News and Events

Grocery Dive: SpartanNash to Buy Martin's Super Markets

  • November 21, 2018

Managing Director and Head of Food Retail & Restaurants Investment Banking Scott Moses explains to Grocery Dive’s Jeff Wells how Martin's Super Markets sale to SpartanNash is an example of how smaller businesses are gaining the benefits of scale from a larger partner to compete against alternative grocers such as Amazon, Walmart, Target, Aldi, dollar stores and drug stores.

Read the full article with Mr. Moses’ perspective below and on Grocery Dive here.

SpartanNash to buy Martin's Super Markets

Dive Brief:

  • SpartanNash announced it will acquire Martin’s Super Markets, which operates 21 stores in northern Indiana and southwest Michigan. Financial terms of the deal were not disclosed. The companies expect the transaction to close in the first quarter of next year.
  • Founded in 1947 and with headquarters in South Bend, Indiana, Martin’s has approximately 3,500 employees and reported sales of $450 million for the year ended July 29.
  • The acquisition will give SpartanNash 160 retail stores across nine states. The company’s other supermarket brands include Family Fare Supermarkets, D&W Fresh Market, VG’s Grocery, Dan's Supermarket and Family Fresh Market. “Martin’s has been a valued independent retail customer since 2005, and we have the greatest respect for the Martin’s management team and its commitment to their associates, customers, and the communities they serve,” David Staples, president and CEO of SpartanNash, said in a statement.

Dive Insight:

Unlike fellow wholesaler Supervalu, which is in the process of shedding all its retail locations under new owner United Natural Foods, Inc., SpartanNash clearly sees owning retail stores as part of a long-term growth strategy.

With Martin’s, SpartanNash gains a grocer that it knows well, having supplied products to the company for more than a decade. The pickup also gives SpartanNash an established retail brand that operates close to its Grand Rapids, Michigan home base, allowing for supply synergies as well as an ability to keep close tabs on performance, test new retail initiatives and more.

Spartan’s other retail stores are scattered across the Midwest and Plains states, with locations ranging from southeastern Ohio to the western edges of North Dakota and South Dakota. Many stores operate in rural and suburban areas, but Spartan would no doubt like to build its presence in larger markets like South Bend, which has a population just over 100,000. Family Fare, the company’s largest chain with 83 stores, is one of the leading names in Omaha, Nebraska, with more than a dozen locations.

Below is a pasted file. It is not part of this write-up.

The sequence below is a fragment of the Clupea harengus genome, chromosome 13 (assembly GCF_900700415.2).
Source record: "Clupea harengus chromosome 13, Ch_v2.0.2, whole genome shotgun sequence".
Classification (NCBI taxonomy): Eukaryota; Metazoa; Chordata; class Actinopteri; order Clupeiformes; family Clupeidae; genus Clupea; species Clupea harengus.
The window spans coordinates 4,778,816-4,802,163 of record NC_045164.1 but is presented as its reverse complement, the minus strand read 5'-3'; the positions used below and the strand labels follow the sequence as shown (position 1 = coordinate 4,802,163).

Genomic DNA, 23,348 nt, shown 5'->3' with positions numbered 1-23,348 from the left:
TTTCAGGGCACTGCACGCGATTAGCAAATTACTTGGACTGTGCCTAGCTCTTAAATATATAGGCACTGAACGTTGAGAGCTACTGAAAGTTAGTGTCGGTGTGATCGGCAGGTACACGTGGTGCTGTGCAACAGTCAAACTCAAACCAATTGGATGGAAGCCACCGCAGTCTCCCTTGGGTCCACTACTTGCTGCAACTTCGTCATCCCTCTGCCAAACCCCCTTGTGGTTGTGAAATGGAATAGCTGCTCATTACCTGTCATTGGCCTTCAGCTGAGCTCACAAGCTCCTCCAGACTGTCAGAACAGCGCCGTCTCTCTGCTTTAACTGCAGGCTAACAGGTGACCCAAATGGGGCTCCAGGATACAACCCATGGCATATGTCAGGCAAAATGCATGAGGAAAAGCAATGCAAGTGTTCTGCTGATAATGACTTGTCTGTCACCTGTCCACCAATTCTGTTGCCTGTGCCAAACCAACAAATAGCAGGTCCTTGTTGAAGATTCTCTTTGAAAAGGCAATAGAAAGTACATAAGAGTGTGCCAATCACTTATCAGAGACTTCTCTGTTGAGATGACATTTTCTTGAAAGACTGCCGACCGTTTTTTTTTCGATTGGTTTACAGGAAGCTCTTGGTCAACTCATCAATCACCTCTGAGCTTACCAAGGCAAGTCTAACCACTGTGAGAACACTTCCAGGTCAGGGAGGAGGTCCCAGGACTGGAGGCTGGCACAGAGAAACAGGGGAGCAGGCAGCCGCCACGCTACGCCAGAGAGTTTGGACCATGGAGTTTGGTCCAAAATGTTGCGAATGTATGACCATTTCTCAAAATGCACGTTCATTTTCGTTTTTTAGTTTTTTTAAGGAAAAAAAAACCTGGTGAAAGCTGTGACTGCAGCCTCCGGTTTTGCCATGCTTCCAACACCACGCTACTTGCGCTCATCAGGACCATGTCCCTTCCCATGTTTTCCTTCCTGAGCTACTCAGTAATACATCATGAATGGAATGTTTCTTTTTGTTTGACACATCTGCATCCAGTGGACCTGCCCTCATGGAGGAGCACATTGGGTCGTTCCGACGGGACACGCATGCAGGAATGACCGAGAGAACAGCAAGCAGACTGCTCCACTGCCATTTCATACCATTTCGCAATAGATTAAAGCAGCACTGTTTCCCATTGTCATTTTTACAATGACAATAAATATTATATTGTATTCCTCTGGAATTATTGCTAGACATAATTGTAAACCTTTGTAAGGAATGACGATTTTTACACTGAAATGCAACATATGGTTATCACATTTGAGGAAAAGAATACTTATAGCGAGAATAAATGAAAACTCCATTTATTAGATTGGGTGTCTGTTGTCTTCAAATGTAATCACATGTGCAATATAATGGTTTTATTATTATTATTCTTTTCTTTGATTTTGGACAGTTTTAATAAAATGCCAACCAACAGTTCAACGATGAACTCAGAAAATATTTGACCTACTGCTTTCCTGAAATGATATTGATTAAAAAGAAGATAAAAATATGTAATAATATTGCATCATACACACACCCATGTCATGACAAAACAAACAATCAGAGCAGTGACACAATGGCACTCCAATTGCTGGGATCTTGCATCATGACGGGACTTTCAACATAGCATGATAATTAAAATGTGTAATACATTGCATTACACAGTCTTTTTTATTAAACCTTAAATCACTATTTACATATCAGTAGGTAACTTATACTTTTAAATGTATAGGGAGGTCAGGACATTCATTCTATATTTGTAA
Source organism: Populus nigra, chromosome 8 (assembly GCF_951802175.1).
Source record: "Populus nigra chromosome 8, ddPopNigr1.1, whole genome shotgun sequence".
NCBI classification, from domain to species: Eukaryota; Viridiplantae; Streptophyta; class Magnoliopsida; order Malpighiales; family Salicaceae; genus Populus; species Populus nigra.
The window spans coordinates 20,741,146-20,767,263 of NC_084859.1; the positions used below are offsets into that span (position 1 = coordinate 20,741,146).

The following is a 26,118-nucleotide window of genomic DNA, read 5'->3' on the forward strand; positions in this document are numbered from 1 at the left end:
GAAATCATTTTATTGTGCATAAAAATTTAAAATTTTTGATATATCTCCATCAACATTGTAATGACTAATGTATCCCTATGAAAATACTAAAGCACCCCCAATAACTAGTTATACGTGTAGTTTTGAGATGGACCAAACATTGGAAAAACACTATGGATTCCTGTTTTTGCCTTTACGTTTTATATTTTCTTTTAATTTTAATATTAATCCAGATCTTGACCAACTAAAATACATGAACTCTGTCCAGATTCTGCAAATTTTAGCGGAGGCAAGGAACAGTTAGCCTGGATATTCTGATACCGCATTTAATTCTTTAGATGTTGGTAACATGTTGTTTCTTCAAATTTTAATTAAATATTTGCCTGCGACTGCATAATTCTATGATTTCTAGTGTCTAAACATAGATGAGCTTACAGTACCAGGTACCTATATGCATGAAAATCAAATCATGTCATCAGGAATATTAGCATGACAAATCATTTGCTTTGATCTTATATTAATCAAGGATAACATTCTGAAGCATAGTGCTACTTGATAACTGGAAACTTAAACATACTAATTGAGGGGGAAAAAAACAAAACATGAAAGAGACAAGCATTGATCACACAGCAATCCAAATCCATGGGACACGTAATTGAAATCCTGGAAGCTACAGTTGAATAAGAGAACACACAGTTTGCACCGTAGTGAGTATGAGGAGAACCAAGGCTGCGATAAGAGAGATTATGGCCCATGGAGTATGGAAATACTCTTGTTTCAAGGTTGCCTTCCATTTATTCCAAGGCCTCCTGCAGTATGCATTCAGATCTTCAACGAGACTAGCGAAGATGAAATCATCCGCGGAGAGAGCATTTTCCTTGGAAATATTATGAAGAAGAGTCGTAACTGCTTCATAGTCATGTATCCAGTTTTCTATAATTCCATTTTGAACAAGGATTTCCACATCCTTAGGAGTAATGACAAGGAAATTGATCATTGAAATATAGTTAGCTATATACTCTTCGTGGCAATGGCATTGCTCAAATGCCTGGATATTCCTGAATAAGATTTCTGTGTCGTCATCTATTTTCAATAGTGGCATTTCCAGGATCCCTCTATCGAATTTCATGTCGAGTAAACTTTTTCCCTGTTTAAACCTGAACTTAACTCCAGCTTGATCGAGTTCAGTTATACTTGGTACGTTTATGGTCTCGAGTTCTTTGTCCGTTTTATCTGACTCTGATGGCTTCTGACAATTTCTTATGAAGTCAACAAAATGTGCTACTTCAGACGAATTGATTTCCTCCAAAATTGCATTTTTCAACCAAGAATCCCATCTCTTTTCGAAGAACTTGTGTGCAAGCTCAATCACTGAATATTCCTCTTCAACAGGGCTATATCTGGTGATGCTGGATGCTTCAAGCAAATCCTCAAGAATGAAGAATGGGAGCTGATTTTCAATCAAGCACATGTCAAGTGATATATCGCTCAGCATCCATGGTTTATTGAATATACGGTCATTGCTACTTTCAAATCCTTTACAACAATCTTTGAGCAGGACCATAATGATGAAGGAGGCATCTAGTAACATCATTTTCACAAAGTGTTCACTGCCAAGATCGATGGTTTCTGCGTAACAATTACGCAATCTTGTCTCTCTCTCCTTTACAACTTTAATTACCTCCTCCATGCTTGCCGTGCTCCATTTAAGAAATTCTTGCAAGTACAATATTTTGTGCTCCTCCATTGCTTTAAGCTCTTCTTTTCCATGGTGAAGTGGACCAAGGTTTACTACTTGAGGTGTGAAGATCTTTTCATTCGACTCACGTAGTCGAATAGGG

SpartanNash’s retail business could certainly use a boost. Sales in the division have been declining and were down 3.7% in the most recentfinancial quarter compared to the same period a year ago. Food distribution sales, meanwhile, which are twice as high, rose 4.6% during the same period.

Still, SpartanNash has been investing in its retail stores, remodeling locations — including spending $3 million on a store in Northfield, Minnesota — while also rolling out new private label and e-commerce offerings. The company is unique in building its own e-commerce service, Fast Lane, from the ground up. Home delivery, which launched in summer 2017, is currently in more than two dozen ZIP codes, while pickup is available at 55% of the company’s stores. As president and CEO David Staples noted during the company’s most recent earnings call, half of the company’s click-and-collect customers are new to the company — reflecting its advantage in less competitive rural markets — and average order size is more than $100.

Martin’s also offers its own delivery and store pickup program. Spartan could replace that program with its own, but it seems more likely to keep the brand in place while implementing efficiencies and innovations from Fast Lane.

Looking at the broader industry, this acquisition follows close behind Lidl’s pickup of 27 Best Market stores in the northeast and Schnucks' buy of 19 Shop ‘n Save stores in St. Louis. Meanwhile, Ahold Delhaize CEO Frans Muller hinted that the company is on the hunt for acquisitions to beef up its portfolio of regional brands. As market dynamics continue to get tougher for independent and regional chains, look for consolidation to accelerate in the months and years ahead.

“This transaction is another example of a smaller, family-owned business gaining the benefits of scale from a larger partner with more access to the tools required to compete against alternative grocers such as Amazon, Walmart, Target, Aldi, dollar stores and drug stores,” said Scott Moses, the head of food retail & restaurants investment banking at PJ Solomon, who is advising Martin’s as well as Best Market, which announced its sale to Lidl last week..